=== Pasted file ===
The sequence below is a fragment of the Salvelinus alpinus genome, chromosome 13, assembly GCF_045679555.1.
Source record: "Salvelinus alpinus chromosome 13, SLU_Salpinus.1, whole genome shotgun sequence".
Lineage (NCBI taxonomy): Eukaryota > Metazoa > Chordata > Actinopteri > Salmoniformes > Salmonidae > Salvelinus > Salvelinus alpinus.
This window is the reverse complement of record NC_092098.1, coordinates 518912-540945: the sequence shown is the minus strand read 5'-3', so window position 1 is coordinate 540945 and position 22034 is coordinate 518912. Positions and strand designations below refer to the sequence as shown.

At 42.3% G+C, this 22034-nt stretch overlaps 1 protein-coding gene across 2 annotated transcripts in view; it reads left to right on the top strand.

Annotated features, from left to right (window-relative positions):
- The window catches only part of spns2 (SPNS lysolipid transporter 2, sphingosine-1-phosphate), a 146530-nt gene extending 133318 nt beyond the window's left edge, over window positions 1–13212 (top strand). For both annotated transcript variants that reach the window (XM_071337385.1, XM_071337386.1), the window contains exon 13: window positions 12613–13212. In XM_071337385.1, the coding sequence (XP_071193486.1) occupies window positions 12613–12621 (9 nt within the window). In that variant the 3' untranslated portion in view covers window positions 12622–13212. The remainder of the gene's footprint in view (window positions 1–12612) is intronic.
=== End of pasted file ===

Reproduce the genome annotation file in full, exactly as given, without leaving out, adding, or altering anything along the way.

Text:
The sequence below is a fragment of the Salvelinus alpinus genome, chromosome 13, assembly GCF_045679555.1.
Source record: "Salvelinus alpinus chromosome 13, SLU_Salpinus.1, whole genome shotgun sequence".
Lineage (NCBI taxonomy): Eukaryota > Metazoa > Chordata > Actinopteri > Salmoniformes > Salmonidae > Salvelinus > Salvelinus alpinus.
This window is the reverse complement of record NC_092098.1, coordinates 518912-540945: the sequence shown is the minus strand read 5'-3', so window position 1 is coordinate 540945 and position 22034 is coordinate 518912. Positions and strand designations below refer to the sequence as shown.

At 42.3% G+C, this 22034-nt stretch overlaps 1 protein-coding gene across 2 annotated transcripts in view; it reads left to right on the top strand.

Annotated features, from left to right (window-relative positions):
- The window catches only part of spns2 (SPNS lysolipid transporter 2, sphingosine-1-phosphate), a 146530-nt gene extending 133318 nt beyond the window's left edge, over window positions 1–13212 (top strand). For both annotated transcript variants that reach the window (XM_071337385.1, XM_071337386.1), the window contains exon 13: window positions 12613–13212. In XM_071337385.1, the coding sequence (XP_071193486.1) occupies window positions 12613–12621 (9 nt within the window). In that variant the 3' untranslated portion in view covers window positions 12622–13212. The remainder of the gene's footprint in view (window positions 1–12612) is intronic.